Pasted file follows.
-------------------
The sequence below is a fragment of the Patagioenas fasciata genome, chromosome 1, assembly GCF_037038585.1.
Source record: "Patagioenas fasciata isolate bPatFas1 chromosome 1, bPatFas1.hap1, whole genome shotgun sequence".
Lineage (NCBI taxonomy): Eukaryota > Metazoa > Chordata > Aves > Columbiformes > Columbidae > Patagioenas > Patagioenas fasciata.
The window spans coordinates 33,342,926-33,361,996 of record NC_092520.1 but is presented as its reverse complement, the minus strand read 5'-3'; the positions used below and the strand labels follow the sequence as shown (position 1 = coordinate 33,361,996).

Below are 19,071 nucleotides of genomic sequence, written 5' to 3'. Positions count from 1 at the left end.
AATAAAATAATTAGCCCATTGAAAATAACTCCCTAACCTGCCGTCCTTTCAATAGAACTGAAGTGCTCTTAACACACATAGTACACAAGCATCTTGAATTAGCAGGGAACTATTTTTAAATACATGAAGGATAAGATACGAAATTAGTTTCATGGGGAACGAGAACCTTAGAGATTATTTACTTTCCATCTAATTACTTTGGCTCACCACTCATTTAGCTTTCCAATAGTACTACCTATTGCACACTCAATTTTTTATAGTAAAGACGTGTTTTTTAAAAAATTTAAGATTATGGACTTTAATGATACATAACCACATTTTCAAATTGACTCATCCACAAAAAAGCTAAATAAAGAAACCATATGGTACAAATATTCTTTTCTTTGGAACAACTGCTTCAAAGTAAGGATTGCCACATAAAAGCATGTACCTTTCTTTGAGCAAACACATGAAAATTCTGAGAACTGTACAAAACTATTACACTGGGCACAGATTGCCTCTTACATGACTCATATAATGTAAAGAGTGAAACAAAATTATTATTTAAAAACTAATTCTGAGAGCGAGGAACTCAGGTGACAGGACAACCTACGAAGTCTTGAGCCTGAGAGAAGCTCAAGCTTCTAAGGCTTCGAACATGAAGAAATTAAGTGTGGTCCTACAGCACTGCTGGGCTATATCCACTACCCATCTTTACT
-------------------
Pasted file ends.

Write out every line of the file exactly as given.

The sequence below is a fragment of the Patagioenas fasciata genome, chromosome 1, assembly GCF_037038585.1.
Source record: "Patagioenas fasciata isolate bPatFas1 chromosome 1, bPatFas1.hap1, whole genome shotgun sequence".
Lineage (NCBI taxonomy): Eukaryota > Metazoa > Chordata > Aves > Columbiformes > Columbidae > Patagioenas > Patagioenas fasciata.
The window spans coordinates 33,342,926-33,361,996 of record NC_092520.1 but is presented as its reverse complement, the minus strand read 5'-3'; the positions used below and the strand labels follow the sequence as shown (position 1 = coordinate 33,361,996).

Below are 19,071 nucleotides of genomic sequence, written 5' to 3'. Positions count from 1 at the left end.
AATAAAATAATTAGCCCATTGAAAATAACTCCCTAACCTGCCGTCCTTTCAATAGAACTGAAGTGCTCTTAACACACATAGTACACAAGCATCTTGAATTAGCAGGGAACTATTTTTAAATACATGAAGGATAAGATACGAAATTAGTTTCATGGGGAACGAGAACCTTAGAGATTATTTACTTTCCATCTAATTACTTTGGCTCACCACTCATTTAGCTTTCCAATAGTACTACCTATTGCACACTCAATTTTTTATAGTAAAGACGTGTTTTTTAAAAAATTTAAGATTATGGACTTTAATGATACATAACCACATTTTCAAATTGACTCATCCACAAAAAAGCTAAATAAAGAAACCATATGGTACAAATATTCTTTTCTTTGGAACAACTGCTTCAAAGTAAGGATTGCCACATAAAAGCATGTACCTTTCTTTGAGCAAACACATGAAAATTCTGAGAACTGTACAAAACTATTACACTGGGCACAGATTGCCTCTTACATGACTCATATAATGTAAAGAGTGAAACAAAATTATTATTTAAAAACTAATTCTGAGAGCGAGGAACTCAGGTGACAGGACAACCTACGAAGTCTTGAGCCTGAGAGAAGCTCAAGCTTCTAAGGCTTCGAACATGAAGAAATTAAGTGTGGTCCTACAGCACTGCTGGGCTATATCCACTACCCATCTTTACT